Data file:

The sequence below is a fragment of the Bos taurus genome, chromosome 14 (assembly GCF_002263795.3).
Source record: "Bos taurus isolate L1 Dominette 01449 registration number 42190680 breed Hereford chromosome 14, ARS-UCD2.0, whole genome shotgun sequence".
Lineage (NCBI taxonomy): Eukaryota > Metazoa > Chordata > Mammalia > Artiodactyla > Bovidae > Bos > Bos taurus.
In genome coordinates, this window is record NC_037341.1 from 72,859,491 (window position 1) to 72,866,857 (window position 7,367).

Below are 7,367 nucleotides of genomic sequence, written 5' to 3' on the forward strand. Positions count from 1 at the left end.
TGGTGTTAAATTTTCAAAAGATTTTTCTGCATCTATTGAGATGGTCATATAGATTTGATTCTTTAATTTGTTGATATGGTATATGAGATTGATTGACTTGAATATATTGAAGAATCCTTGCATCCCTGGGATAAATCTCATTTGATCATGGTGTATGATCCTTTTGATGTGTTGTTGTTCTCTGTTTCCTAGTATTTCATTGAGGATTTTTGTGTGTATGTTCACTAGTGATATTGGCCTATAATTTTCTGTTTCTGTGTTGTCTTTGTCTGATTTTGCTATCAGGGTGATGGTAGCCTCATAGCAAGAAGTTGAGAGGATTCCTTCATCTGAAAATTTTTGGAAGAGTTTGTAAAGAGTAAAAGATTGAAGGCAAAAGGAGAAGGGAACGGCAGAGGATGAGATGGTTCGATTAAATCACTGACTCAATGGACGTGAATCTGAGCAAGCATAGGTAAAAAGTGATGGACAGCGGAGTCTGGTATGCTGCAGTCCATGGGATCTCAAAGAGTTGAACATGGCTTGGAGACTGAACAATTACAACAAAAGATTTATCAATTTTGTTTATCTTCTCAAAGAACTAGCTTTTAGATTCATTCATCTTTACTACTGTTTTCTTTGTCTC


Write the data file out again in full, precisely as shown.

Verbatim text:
The sequence below is a fragment of the Bos taurus genome, chromosome 14 (assembly GCF_002263795.3).
Source record: "Bos taurus isolate L1 Dominette 01449 registration number 42190680 breed Hereford chromosome 14, ARS-UCD2.0, whole genome shotgun sequence".
Lineage (NCBI taxonomy): Eukaryota > Metazoa > Chordata > Mammalia > Artiodactyla > Bovidae > Bos > Bos taurus.
In genome coordinates, this window is record NC_037341.1 from 72,859,491 (window position 1) to 72,866,857 (window position 7,367).

Below are 7,367 nucleotides of genomic sequence, written 5' to 3' on the forward strand. Positions count from 1 at the left end.
TGGTGTTAAATTTTCAAAAGATTTTTCTGCATCTATTGAGATGGTCATATAGATTTGATTCTTTAATTTGTTGATATGGTATATGAGATTGATTGACTTGAATATATTGAAGAATCCTTGCATCCCTGGGATAAATCTCATTTGATCATGGTGTATGATCCTTTTGATGTGTTGTTGTTCTCTGTTTCCTAGTATTTCATTGAGGATTTTTGTGTGTATGTTCACTAGTGATATTGGCCTATAATTTTCTGTTTCTGTGTTGTCTTTGTCTGATTTTGCTATCAGGGTGATGGTAGCCTCATAGCAAGAAGTTGAGAGGATTCCTTCATCTGAAAATTTTTGGAAGAGTTTGTAAAGAGTAAAAGATTGAAGGCAAAAGGAGAAGGGAACGGCAGAGGATGAGATGGTTCGATTAAATCACTGACTCAATGGACGTGAATCTGAGCAAGCATAGGTAAAAAGTGATGGACAGCGGAGTCTGGTATGCTGCAGTCCATGGGATCTCAAAGAGTTGAACATGGCTTGGAGACTGAACAATTACAACAAAAGATTTATCAATTTTGTTTATCTTCTCAAAGAACTAGCTTTTAGATTCATTCATCTTTACTACTGTTTTCTTTGTCTC